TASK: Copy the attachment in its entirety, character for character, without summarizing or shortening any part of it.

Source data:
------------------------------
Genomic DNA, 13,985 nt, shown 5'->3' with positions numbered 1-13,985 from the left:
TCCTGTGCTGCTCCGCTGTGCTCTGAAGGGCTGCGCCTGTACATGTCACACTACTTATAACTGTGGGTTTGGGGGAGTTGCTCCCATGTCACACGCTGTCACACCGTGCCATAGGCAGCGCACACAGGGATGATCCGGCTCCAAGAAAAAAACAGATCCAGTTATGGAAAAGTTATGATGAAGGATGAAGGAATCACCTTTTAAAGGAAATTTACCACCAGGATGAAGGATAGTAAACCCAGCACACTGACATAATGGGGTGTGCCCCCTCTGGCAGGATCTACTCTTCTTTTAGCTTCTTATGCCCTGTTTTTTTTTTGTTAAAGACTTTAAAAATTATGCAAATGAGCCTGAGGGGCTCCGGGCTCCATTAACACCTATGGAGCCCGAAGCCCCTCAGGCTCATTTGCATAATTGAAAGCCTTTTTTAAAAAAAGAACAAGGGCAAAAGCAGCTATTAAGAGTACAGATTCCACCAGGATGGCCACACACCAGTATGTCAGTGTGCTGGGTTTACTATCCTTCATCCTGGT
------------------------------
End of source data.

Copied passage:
Genomic DNA, 13,985 nt, shown 5'->3' with positions numbered 1-13,985 from the left:
TCCTGTGCTGCTCCGCTGTGCTCTGAAGGGCTGCGCCTGTACATGTCACACTACTTATAACTGTGGGTTTGGGGGAGTTGCTCCCATGTCACACGCTGTCACACCGTGCCATAGGCAGCGCACACAGGGATGATCCGGCTCCAAGAAAAAAACAGATCCAGTTATGGAAAAGTTATGATGAAGGATGAAGGAATCACCTTTTAAAGGAAATTTACCACCAGGATGAAGGATAGTAAACCCAGCACACTGACATAATGGGGTGTGCCCCCTCTGGCAGGATCTACTCTTCTTTTAGCTTCTTATGCCCTGTTTTTTTTTTGTTAAAGACTTTAAAAATTATGCAAATGAGCCTGAGGGGCTCCGGGCTCCATTAACACCTATGGAGCCCGAAGCCCCTCAGGCTCATTTGCATAATTGAAAGCCTTTTTTAAAAAAAGAACAAGGGCAAAAGCAGCTATTAAGAGTACAGATTCCACCAGGATGGCCACACACCAGTATGTCAGTGTGCTGGGTTTACTATCCTTCATCCTGGT